You've been there... Trying to do a VLOOKUP and it just doesn't want to work. I've been in the habbit of using =TEXT(TRIM(A1),0) whenever I do a VLOOKUP using employee numbers, because in so many of our reports, sometimes these IDs are numbers, sometimes they're text, and sometimes their both. Just making the TEXT and TRIM functions a habit has saved me some headache.
Today, I ran into the situation where this still didn't resolve the issue. For whatever reason, this new system we have has been designed to add trailing characters to IDs. They looks like spaces, but they aren't, and TRIM doesn't clean them up. They're actually the CHAR(160) symbol.
Anyway, this formula is likely overkill, but sometimes overkill is just enough. This formula combines several different text cleanup functions:
Often - normally when I'm doing something related to email or letter generation - I need an easy way to capture the person's first name to open my communication. Normally I'd use Text-to-Columns, but if the data is poorly structured and there's a mix of FIRST LAST with LAST, FIRST that isn't always an option. I put this formula together to recognize how the name is formatted, and grab the first name accordingly. Hopefully it saves you some time.
=PROPER(IFERROR(IFERROR(LEFT(RIGHT(A1,LEN(A1)-FIND(", ",A1)-1),FIND(" ",RIGHT(A1,LEN(A1)-FIND(", ",A1)-1))-1),RIGHT(A1,LEN(A1)-FIND(", ",A1)-1)),LEFT(A1,FIND(" ",A1&" ")-1)))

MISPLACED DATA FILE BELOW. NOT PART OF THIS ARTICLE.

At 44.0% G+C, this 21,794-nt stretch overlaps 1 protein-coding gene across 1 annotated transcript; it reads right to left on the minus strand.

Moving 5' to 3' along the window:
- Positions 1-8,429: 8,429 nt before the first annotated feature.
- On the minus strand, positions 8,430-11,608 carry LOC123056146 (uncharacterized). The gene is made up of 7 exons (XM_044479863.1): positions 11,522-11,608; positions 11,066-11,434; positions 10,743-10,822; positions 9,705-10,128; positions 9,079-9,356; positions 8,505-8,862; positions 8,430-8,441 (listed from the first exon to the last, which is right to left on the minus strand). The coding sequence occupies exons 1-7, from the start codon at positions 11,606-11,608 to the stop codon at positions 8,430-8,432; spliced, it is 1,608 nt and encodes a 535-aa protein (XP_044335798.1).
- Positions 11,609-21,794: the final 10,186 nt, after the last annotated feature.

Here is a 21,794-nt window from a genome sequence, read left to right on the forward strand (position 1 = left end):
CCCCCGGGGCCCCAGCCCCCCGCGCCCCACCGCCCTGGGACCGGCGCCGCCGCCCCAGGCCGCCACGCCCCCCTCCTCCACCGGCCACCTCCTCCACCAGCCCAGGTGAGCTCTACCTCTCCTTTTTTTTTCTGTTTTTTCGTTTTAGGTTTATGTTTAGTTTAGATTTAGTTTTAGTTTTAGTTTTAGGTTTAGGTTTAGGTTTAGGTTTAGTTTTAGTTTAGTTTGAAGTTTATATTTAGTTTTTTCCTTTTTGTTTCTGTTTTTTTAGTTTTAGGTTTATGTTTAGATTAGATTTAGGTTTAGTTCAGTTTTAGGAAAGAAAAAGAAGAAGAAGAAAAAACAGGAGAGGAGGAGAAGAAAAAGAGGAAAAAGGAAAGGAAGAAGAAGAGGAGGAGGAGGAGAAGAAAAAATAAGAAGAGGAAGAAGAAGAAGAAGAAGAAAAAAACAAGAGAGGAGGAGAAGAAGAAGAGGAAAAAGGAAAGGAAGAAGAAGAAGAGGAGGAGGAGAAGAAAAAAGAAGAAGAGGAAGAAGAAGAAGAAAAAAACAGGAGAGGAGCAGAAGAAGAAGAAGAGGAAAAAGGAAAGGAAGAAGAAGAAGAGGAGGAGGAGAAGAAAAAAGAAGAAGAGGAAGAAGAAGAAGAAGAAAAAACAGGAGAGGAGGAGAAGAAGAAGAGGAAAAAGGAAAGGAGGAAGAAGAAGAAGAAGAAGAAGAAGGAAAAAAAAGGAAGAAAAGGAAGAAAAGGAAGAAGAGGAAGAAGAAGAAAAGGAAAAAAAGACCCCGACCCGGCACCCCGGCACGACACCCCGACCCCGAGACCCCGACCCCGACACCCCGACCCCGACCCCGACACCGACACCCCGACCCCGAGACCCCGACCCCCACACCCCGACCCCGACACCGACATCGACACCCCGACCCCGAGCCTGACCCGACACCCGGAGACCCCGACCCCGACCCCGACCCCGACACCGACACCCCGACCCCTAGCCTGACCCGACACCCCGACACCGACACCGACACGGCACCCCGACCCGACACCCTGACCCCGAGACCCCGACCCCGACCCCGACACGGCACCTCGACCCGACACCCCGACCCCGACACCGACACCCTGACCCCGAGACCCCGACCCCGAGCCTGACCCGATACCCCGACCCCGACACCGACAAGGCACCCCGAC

Many of us already understand the fundamentals of conditional formatting - highlighting cells that meet certain criteria, but what if you wanted to draw even more attention to the entire row of data. Maybe you have a large spreadsheet and some alert field is at the far end of your data set, and you don't want to keep scrolling to see whether a condition is met. Sometimes, it's helpful to highlight the entire row with conditional formatting.
The trick here is to create your condition and set your anchor so it stays in the target column, but the 1 but without the anchor so the row can freely move; =$B1="Awesome", but then apply the condition to more than one column.
I occasionally run into the situation where after creating the condition, I have to go back into the Rule and reset the row to 1. This target sometimes jumps to the bottom of the workbook when you first create the rule.
This is probably easier to follow in a video, so enjoy!